From his flawless technique to his incredible speed, most swimmers agree that Michael Phelps is the king of butterfly. He makes the most challenging stroke look easy, bringing home 7 medals in the 100 and 200 butterfly events throughout his career.
So, what makes Michael Phelps’ butterfly so perfect? We analyzed his stroke to find out!
The Pull & Recovery
Whether he’s swimming at race pace or at a relaxed speed, Michael’s butterfly tempo always looks graceful. His pull and recovery play a huge role in that!
We can think of the pull phase of butterfly as 2 freestyle strokes done at the same time. Just like in freestyle, a solid early vertical forearm helps pull the water back to move the body forward. And, of course, Michael’s EVF is flawless!
Related: Sarah Sjöström Butterfly Analysis
The recovery phase of his stroke — when the arms are out of the water — is especially smooth.
Michael breathes every stroke, which is often frowned upon since breathing is the slowest part of the stroke and causes the hips to drop slightly. Despite this, he is able to maintain good technique & a high body position.
When his hands re-enter the water, he presses his chest down and looks to the bottom of the pool, encouraging his hips to lift again. He keeps his arms relatively straight, and his hands enter the water slightly wider than his shoulders — think 11 and 1 on a clock — setting himself up for another solid EVF and pull.
Related: Michael Phelps Freestyle Analysis
This cycle creates the undulating, dolphin-like motion in the stroke! Michael’s ability to maintain this technique set him apart from the pack in the 100 and 200 butterfly.
Watch any race footage and it’s easy to understand why Michael is known for his incredible dolphin kick. He wasn’t always the fastest off the wall, but he was consistent, which made a huge difference as his competitors got tired.
Related: How to Swim Butterfly with Perfect Technique
Starting with his streamline, you can see that his hands are stacked on top of each other and his arms are tight to his head and locked out to reduce drag. His bodyline is amazing throughout each phase of his kick!
His kick amplitude is larger than that of many other swimmers. If we look at Sarah Sjöström’s kick, you’ll find that hers is much smaller. There’s no right or wrong “size” for your dolphin kick. Do what feels right for your body!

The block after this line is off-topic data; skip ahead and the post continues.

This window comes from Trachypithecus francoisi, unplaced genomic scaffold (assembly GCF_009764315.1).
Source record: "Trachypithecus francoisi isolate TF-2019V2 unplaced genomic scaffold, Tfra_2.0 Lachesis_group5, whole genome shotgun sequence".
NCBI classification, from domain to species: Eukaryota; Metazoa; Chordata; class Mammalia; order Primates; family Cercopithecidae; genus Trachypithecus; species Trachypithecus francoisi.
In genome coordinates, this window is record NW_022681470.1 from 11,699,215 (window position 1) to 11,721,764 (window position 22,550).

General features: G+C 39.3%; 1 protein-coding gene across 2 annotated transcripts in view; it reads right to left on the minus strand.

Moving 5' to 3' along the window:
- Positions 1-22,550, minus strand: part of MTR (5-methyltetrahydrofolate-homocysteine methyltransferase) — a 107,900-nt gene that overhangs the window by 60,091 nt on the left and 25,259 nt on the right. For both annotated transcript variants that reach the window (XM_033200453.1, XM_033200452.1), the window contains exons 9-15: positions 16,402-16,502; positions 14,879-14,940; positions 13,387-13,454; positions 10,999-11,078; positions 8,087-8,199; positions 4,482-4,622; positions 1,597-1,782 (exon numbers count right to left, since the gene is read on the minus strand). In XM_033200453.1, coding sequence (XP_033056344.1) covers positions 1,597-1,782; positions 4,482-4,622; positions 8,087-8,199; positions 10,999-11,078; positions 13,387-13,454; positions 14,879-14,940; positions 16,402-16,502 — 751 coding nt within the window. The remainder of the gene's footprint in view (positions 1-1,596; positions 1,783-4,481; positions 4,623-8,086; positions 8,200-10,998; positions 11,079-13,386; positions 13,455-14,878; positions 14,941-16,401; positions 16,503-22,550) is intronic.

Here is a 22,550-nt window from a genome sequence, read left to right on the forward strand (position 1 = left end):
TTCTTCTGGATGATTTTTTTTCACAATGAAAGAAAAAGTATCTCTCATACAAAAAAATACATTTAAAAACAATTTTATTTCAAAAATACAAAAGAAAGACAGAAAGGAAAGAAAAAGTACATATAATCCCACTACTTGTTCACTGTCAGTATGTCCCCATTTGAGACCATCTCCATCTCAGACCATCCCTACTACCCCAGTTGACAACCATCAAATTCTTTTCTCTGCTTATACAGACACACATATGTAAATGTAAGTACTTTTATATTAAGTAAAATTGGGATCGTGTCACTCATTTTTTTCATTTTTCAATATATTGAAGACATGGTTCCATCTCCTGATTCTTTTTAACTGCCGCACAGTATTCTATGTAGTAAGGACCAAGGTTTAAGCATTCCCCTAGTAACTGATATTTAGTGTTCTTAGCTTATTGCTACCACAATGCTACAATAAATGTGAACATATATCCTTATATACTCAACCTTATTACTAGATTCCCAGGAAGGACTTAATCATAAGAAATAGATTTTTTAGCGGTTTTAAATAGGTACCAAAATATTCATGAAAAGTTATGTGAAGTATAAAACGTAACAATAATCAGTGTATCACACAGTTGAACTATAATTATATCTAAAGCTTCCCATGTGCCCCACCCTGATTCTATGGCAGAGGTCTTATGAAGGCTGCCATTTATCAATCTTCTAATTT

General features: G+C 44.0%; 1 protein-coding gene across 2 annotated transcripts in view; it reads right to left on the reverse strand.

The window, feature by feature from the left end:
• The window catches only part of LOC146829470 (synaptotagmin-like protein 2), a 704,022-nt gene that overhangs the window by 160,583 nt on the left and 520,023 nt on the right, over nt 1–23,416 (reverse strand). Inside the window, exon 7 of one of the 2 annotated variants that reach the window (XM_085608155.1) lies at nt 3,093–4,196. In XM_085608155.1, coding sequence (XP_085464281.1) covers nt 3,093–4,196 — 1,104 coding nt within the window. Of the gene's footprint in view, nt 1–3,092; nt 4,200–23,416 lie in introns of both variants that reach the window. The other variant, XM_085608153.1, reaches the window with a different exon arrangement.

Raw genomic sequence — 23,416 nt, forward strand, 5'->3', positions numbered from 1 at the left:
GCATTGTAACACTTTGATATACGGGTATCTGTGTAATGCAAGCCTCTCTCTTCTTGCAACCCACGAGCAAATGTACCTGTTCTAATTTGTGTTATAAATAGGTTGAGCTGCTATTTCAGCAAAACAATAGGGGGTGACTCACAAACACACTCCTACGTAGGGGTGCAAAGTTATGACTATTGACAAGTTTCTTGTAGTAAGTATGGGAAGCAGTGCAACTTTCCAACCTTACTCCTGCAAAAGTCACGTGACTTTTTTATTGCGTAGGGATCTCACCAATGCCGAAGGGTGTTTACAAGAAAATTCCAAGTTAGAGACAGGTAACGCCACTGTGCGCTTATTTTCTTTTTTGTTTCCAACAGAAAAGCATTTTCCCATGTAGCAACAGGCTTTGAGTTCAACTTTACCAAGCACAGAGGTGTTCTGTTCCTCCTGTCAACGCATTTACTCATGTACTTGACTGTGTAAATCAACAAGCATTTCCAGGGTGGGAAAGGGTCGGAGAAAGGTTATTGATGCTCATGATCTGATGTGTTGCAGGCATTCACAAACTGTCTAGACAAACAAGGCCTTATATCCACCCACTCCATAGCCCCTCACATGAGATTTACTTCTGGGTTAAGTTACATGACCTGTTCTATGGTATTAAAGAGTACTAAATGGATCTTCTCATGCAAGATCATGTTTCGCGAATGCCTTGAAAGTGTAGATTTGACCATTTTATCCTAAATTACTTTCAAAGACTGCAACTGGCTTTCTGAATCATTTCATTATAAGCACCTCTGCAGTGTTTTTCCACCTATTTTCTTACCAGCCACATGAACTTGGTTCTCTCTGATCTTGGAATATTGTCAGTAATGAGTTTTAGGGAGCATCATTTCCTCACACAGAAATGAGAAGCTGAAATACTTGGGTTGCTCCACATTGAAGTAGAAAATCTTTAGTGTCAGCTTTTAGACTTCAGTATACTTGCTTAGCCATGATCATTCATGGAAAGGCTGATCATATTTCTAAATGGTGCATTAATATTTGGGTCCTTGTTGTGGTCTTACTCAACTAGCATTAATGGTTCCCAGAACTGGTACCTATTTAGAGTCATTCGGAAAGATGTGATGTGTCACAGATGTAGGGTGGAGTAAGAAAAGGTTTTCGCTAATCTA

Related: How Michael Phelps Became the Greatest Swimmer of All Time
One common theme in Michael and Sarah’s kicks is that they kick both up and down, which maximizes power. Many swimmers neglect the “up” kick in favor of the more powerful “down” kick, but that’s actually not the best way to swim faster. Think about it: The faster you can finish your “up” kick, the faster you can get to the “down” kick, which is a lot more powerful.
So, moral of the story? Work on your “up” kick and keep your streamline tight!
Drills and kicking were a huge part of Michael’s training. He often incorporated the “2 Right, 2 Left, 2 Together” butterfly drill. Here’s how to do it:
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- Do 2 butterfly strokes with just the right arm, keeping the right arm out in front of you
- Do 2 with just the left arm
- Do 2 full strokes
This drill works on rhythm. Focus on pressing your chest down! In single arm butterfly, breathe to the side (similar to freestyle). Check out this example of proper single arm butterfly:
Michael Phelps wasn’t born the greatest swimmer in the world. He had to work hard for his success! Even the best of the best are focused on improving one small aspect of their stroke each workout, just like you are!
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I don’t know when this article was written, but it is no longer true. Milak’s butterfly is even more smoother than Phelps’s. And I neither say this because Milak is my fellow country man nor because he beat Phelps’s WR on 200 fly. Milak’s technique is the smoothest one his recovery is mind blowing ly beautiful.
I was taught that the purpose of an early vertical forearm was not to push the water back, but to “grab” or catch the water to pull the body past the hand. The number one fault of most swimmers is a dropped elbow on catch which causes the hand to slip through the water. The longer the forearm stays vertical, the more powerful the stroke a swimmer will have.